A company linked to developer Russell Galbut just bought a tire shop on Miami Beach’s Alton Road for $10 million — almost 30 times what it last sold for in the 1980’s.
The building, located at 1575 Alton Road, measures 11,849 square feet and sits on a 15,000-square-foot lot.
It was first purchased by Firestone in 1986 for only $337,600. Two years later, the tire company was acquired by Bridgestone Corp. for a whopping $2.6 billion, and this property was passed along as a result.
After 29 years, the 11,849-square-foot building has again been sold, this time to a Miami limited liability company called ARRP Miami IV. It’s managed by David Smith and shares an address with Russel Galbut’s development firm Crescent Heights.
A listing for the Firestone property with brokerage HFF said it wasn’t encumbered by any historic designation, “freeing a new owner to complete an adaptive re-use of the existing improvements or develop a new mixed-use, multi-level structure up to 22,250 square feet.”
HFF’s capital markets team, led by Luis Castillo and Daniel Finkle, represented the seller, Castillo said.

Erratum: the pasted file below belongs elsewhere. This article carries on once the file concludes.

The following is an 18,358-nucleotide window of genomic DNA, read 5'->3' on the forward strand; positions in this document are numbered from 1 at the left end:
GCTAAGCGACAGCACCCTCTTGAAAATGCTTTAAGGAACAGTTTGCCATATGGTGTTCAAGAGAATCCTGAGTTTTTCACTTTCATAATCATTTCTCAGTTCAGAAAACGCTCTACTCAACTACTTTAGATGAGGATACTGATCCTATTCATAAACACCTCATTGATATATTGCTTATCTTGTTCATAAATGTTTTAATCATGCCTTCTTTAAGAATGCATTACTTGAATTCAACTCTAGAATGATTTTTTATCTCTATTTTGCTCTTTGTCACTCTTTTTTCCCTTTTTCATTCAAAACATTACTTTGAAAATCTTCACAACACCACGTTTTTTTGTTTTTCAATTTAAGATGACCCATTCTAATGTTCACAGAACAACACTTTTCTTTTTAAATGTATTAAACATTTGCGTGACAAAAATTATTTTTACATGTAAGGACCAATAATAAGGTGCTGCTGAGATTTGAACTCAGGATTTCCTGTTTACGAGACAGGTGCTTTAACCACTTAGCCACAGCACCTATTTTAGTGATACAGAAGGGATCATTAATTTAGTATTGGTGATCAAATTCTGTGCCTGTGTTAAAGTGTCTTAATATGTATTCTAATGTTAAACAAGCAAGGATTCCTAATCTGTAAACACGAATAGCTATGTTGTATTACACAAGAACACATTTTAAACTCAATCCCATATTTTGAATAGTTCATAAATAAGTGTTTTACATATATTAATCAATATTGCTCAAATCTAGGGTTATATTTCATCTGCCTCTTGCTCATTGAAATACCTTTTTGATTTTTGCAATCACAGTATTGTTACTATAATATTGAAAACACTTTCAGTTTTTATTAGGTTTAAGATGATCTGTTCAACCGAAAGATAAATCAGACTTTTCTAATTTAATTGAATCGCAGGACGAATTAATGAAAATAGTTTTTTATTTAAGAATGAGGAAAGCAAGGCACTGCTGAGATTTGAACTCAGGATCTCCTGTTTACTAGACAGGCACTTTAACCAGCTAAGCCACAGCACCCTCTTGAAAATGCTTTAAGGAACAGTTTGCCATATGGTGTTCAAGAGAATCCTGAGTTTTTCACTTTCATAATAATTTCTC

Galbut is in the midst of developing a number of properties in Miami Beach, including the mixed-use project 1212 Lincoln Road. Plans for that project have met resistance from current tenants who are hesitant to make way for Galbut’s wrecking ball.
Crescent Heights is also working on the Wave, a mixed-use, four-building project that is projected to have 300,000-square feet of residential space, including 321 apartments, and approximately 50,000 square feet of retail space. The Wave will be located between Fifth and Seventh streets and between Alton Road and West Avenue.
Along with those two projects, the development firm has also received design approval for its plans to build a new 50,000-square foot project at 1901 Alton Road that will include a new 40,000-square foot Whole Foods Market.
In July, another company affiliated with Crescent paid $300 per square foot for an Alton Road parking lot.
For this Firestone purchase, Galbut’s company paid more than double that — $667 per square foot of land.